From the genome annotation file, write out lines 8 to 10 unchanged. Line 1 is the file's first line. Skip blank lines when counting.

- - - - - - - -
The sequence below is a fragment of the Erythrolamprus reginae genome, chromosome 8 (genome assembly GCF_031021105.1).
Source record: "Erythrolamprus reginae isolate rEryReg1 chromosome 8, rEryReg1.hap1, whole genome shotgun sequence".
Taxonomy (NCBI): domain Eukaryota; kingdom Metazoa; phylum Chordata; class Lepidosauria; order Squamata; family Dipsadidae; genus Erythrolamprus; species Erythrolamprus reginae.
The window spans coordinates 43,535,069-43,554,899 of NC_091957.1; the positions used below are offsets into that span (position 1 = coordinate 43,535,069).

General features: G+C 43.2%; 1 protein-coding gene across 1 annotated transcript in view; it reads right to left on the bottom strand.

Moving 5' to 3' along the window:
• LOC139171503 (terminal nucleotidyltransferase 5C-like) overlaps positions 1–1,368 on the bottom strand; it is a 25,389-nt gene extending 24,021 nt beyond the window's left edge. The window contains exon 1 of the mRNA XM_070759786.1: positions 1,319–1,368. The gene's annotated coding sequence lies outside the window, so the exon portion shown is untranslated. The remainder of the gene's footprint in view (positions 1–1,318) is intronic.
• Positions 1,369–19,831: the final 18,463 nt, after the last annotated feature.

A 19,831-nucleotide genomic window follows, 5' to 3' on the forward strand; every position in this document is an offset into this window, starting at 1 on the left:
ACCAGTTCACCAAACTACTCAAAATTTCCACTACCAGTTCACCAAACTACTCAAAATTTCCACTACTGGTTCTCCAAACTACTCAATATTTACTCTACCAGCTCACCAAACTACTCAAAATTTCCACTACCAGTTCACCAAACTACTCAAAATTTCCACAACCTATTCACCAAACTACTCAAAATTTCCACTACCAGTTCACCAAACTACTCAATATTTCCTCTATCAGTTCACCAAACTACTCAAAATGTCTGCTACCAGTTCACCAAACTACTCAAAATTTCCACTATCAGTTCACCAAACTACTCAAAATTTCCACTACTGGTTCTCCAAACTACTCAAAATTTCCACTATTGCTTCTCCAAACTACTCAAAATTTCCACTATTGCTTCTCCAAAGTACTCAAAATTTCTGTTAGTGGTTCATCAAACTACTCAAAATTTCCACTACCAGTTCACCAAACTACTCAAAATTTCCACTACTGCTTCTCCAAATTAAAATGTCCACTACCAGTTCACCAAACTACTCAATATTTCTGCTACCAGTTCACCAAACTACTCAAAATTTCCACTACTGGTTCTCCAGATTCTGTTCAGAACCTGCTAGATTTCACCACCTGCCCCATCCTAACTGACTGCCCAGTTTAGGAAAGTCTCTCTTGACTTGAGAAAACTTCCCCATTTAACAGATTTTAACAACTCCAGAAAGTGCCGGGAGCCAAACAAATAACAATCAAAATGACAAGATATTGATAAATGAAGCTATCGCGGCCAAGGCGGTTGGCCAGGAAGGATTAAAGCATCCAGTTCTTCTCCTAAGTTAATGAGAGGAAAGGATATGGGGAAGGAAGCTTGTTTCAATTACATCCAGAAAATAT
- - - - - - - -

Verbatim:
• Positions 1,369–19,831: the final 18,463 nt, after the last annotated feature.

A 19,831-nucleotide genomic window follows, 5' to 3' on the forward strand; every position in this document is an offset into this window, starting at 1 on the left:
ACCAGTTCACCAAACTACTCAAAATTTCCACTACCAGTTCACCAAACTACTCAAAATTTCCACTACTGGTTCTCCAAACTACTCAATATTTACTCTACCAGCTCACCAAACTACTCAAAATTTCCACTACCAGTTCACCAAACTACTCAAAATTTCCACAACCTATTCACCAAACTACTCAAAATTTCCACTACCAGTTCACCAAACTACTCAATATTTCCTCTATCAGTTCACCAAACTACTCAAAATGTCTGCTACCAGTTCACCAAACTACTCAAAATTTCCACTATCAGTTCACCAAACTACTCAAAATTTCCACTACTGGTTCTCCAAACTACTCAAAATTTCCACTATTGCTTCTCCAAACTACTCAAAATTTCCACTATTGCTTCTCCAAAGTACTCAAAATTTCTGTTAGTGGTTCATCAAACTACTCAAAATTTCCACTACCAGTTCACCAAACTACTCAAAATTTCCACTACTGCTTCTCCAAATTAAAATGTCCACTACCAGTTCACCAAACTACTCAATATTTCTGCTACCAGTTCACCAAACTACTCAAAATTTCCACTACTGGTTCTCCAGATTCTGTTCAGAACCTGCTAGATTTCACCACCTGCCCCATCCTAACTGACTGCCCAGTTTAGGAAAGTCTCTCTTGACTTGAGAAAACTTCCCCATTTAACAGATTTTAACAACTCCAGAAAGTGCCGGGAGCCAAACAAATAACAATCAAAATGACAAGATATTGATAAATGAAGCTATCGCGGCCAAGGCGGTTGGCCAGGAAGGATTAAAGCATCCAGTTCTTCTCCTAAGTTAATGAGAGGAAAGGATATGGGGAAGGAAGCTTGTTTCAATTACATCCAGAAAATAT